Guide Tony Shepherd said catching a trophy striper is a distinct possibility on any given day in the spring, but he’s developed a method to single out huge fish.

“It’s the old big-bait-equals-big-fish concept,” he said. “If I’m after a huge striper and not concerned with catching smaller fish, I select huge bait, and one local preference is a 12-inch gizzard shad. This is a bait big stripers in Clarks Hill already want, so it’s a natural.”

Shepherd will also use the wild herring that migrate from the ocean into the Santee Cooper lakes each spring, and these huge herring are great when used at Clarks Hill.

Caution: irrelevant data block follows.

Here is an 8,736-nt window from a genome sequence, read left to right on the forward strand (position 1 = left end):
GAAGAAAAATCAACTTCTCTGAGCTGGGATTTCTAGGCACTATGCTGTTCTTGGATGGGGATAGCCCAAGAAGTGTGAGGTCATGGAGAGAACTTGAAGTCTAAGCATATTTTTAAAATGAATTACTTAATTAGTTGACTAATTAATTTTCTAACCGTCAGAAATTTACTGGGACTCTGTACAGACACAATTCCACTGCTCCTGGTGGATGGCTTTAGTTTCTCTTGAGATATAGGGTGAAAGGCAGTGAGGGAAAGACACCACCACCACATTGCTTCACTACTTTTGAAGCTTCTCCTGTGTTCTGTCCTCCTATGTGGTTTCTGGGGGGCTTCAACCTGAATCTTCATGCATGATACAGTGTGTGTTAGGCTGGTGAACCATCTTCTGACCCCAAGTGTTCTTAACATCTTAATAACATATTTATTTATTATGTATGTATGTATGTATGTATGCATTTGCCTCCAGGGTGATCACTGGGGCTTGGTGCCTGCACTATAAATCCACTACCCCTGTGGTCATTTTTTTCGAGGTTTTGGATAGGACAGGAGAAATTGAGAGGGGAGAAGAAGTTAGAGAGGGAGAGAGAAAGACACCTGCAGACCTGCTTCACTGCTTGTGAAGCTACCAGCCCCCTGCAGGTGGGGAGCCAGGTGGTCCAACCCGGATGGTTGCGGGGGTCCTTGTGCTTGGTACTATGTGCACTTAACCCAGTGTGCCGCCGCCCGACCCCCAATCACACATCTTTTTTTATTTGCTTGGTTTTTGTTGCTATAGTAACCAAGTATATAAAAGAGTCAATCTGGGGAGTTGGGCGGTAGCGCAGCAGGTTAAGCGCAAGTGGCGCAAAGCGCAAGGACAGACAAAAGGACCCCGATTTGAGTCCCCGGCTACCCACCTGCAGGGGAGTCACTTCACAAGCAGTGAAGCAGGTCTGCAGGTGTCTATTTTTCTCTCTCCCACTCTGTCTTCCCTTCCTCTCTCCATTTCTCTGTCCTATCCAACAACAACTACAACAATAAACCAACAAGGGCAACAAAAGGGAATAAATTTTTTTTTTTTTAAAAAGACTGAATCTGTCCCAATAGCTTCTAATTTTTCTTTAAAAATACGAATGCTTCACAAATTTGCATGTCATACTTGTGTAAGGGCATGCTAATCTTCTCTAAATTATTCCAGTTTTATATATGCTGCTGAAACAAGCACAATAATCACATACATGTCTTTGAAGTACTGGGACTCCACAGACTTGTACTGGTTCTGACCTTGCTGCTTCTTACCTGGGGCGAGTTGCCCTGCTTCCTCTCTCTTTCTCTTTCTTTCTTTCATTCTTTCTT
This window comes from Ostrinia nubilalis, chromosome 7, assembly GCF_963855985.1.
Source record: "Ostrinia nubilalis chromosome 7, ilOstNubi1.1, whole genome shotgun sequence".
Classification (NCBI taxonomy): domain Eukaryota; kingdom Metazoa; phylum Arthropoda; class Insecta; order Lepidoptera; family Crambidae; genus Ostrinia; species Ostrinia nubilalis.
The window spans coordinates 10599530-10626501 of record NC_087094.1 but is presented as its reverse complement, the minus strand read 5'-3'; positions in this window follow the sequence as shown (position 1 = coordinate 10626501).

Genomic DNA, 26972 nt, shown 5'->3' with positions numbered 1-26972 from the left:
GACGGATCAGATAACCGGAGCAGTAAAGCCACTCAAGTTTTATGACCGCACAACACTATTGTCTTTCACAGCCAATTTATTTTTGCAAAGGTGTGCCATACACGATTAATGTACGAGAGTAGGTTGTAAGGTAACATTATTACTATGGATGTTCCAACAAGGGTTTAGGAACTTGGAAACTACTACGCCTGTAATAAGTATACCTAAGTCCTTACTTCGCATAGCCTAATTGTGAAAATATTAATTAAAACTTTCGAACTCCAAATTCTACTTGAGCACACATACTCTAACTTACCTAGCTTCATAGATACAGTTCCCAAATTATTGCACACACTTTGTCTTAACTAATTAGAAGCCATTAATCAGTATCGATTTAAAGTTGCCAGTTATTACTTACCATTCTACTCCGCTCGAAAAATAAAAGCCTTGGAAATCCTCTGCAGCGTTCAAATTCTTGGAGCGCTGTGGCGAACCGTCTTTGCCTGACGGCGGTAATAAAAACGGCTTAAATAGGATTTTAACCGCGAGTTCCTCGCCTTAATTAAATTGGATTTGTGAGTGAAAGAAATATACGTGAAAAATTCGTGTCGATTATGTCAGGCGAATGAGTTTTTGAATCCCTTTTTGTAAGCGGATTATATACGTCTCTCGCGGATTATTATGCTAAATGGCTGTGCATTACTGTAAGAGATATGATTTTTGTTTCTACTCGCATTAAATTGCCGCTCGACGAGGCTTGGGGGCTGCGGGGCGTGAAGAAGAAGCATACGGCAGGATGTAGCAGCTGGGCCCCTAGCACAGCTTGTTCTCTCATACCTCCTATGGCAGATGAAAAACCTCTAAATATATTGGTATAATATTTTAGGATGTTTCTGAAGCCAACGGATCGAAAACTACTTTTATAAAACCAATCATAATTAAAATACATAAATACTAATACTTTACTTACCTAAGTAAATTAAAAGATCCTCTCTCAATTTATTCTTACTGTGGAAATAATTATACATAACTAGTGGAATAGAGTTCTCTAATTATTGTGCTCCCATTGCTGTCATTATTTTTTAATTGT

“A lot of these herring are in the 10-inch-plus size class,” he said. “Using huge baits, I avoid bites from smaller fish, (and) that enables me to search for really big fish. We may only get a few bites — perhaps only a couple — on any given day, but the potential for a trophy fish skyrockets.”

Shepherd said anglers have to develop a trophy hunting mentality, and patience is paramount to success. 

“I liken this pattern to hunting for big bucks,” he said. “A good analogy would be having the patience to pass up on a nice 10-point buck just to have the opportunity to get a 14-point trophy.”